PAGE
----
Cureus. 2021 Apr 15;13(4):e14501. doi: 10.7759/cureus.14501.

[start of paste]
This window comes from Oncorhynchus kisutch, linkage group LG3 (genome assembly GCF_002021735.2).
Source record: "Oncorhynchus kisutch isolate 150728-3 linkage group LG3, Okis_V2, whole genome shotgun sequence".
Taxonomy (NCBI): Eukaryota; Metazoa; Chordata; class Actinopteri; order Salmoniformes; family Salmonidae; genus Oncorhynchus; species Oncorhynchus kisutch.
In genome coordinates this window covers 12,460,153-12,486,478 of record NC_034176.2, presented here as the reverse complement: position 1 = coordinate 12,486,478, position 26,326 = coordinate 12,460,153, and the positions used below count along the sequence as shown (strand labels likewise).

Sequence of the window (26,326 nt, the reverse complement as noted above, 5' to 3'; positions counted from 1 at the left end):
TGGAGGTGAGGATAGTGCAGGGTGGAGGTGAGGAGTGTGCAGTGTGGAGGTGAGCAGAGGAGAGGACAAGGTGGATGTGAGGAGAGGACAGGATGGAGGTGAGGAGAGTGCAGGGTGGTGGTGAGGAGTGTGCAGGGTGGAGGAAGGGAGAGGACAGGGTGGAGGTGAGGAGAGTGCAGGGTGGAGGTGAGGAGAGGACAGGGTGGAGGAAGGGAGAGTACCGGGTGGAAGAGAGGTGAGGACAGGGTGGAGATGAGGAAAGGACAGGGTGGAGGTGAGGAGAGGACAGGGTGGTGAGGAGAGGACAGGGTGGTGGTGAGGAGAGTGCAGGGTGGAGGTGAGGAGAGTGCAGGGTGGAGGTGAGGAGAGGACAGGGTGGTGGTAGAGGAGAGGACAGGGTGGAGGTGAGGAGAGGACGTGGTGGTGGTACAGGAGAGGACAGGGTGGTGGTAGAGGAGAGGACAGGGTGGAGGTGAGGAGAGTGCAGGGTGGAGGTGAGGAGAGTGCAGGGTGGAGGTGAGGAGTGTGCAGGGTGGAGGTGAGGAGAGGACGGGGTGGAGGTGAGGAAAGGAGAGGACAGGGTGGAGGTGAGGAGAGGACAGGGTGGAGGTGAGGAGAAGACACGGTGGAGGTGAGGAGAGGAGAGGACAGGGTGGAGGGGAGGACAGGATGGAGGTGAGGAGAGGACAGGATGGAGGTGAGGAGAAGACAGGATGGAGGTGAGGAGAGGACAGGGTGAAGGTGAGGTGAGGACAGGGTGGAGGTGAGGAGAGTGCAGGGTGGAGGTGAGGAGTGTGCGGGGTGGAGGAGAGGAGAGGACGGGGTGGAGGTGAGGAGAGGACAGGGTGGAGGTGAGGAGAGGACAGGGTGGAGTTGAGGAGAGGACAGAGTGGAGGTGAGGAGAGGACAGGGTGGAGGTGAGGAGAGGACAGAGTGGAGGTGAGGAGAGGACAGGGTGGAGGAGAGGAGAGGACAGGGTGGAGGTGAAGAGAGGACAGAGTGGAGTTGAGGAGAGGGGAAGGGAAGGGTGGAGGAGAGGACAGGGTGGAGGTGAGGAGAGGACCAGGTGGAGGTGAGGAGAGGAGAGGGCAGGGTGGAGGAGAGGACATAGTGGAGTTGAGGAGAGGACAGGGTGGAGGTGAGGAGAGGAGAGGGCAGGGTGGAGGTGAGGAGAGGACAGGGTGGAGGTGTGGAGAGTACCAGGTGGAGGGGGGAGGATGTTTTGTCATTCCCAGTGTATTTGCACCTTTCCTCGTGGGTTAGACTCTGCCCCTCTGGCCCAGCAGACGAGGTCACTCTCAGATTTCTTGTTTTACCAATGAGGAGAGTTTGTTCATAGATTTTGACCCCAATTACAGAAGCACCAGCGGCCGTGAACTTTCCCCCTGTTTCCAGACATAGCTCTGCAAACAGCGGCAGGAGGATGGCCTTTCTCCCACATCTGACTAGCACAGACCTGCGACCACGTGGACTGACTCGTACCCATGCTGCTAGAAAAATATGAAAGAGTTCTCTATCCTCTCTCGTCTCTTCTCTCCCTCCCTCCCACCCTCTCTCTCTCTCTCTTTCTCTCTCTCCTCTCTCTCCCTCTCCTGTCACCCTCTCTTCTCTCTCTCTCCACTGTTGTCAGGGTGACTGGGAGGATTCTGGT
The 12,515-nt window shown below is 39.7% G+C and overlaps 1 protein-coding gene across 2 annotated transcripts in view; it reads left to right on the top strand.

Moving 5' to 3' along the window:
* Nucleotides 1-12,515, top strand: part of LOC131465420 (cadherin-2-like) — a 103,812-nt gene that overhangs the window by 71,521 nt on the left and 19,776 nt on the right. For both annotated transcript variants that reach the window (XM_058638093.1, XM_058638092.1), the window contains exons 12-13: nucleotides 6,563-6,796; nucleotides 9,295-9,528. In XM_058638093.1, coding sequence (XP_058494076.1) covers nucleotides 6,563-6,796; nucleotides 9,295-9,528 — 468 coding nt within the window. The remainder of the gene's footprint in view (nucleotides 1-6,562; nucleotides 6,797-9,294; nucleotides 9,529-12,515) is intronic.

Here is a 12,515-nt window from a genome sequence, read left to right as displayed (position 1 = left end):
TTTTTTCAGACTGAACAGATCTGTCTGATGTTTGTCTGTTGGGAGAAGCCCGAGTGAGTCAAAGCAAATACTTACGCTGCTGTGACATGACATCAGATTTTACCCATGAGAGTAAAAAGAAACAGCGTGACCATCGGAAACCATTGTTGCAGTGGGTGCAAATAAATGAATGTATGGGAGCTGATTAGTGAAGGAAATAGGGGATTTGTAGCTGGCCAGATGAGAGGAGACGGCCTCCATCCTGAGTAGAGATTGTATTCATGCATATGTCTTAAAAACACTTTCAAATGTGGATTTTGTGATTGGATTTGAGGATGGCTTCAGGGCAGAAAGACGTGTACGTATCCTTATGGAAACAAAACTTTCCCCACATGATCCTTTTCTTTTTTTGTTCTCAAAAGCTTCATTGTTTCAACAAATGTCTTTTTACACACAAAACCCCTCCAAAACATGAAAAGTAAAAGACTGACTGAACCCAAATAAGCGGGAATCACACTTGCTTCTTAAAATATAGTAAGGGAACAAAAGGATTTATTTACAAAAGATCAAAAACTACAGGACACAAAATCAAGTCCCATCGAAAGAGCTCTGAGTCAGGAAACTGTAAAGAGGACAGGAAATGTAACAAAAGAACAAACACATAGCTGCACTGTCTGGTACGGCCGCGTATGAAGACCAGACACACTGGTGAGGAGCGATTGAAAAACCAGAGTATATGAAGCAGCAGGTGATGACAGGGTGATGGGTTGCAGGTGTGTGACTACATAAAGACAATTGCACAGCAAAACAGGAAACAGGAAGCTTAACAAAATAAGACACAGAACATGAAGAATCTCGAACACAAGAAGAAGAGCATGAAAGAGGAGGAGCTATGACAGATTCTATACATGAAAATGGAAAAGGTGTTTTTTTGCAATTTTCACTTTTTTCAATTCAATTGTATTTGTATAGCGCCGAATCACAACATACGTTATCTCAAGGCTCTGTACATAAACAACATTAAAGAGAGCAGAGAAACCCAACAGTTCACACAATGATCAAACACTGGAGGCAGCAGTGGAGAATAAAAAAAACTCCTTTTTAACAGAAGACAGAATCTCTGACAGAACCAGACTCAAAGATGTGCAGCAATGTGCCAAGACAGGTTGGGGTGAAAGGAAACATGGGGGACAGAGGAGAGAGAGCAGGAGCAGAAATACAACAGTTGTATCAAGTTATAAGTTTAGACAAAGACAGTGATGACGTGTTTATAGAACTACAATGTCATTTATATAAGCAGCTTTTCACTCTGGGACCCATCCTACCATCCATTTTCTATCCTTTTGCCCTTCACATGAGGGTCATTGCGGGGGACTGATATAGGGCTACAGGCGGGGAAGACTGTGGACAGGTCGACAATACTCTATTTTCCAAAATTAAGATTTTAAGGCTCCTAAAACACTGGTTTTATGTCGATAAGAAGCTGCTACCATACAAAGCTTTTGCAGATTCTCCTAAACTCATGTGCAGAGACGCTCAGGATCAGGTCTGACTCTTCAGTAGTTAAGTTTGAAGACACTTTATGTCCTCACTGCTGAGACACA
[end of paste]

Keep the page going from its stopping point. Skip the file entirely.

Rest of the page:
Aim Cardiac arrest is a global health concern with consistently high mortality. It is also a common condition seen in the intensive care unit (ICU). We aimed to investigate the importance of albumin level on admission, which is a widely available and simple test, to predict in-hospital mortality in cardiac arrest patients. Methods The retrospective study collected data from the eICU Collaborative Research Database. It contains data from 171 hospitals, 276 ICU wards, and 4,529 patients who were treated for cardiac arrest from 2014 to 2015. We analyzed the patients' laboratory results and vital signs during the first 24 hours after admission to the ICU. The primary outcome was in-hospital mortality, and the secondary outcome was the length of ICU stay among survivors. Results In total, 2,414 patients were eligible. After adjusting for severity scores, including the Acute Physiology and Chronic Health Evaluation (APACHE) IV and Sequential Organ Failure Assessment (SOFA) scores, serum albumin was found to be a protective factor for survival (odds ratio of mortality: 0635, 95% confidence interval: 0.458-0.734, P<0.001). Among patients who survived until discharge, those with hypoalbuminemia had a long duration of stay in the ICU (P=0.005). Conclusion The higher albumin level at admission to the ICU was associated with lower mortality in patients with cardiac arrest.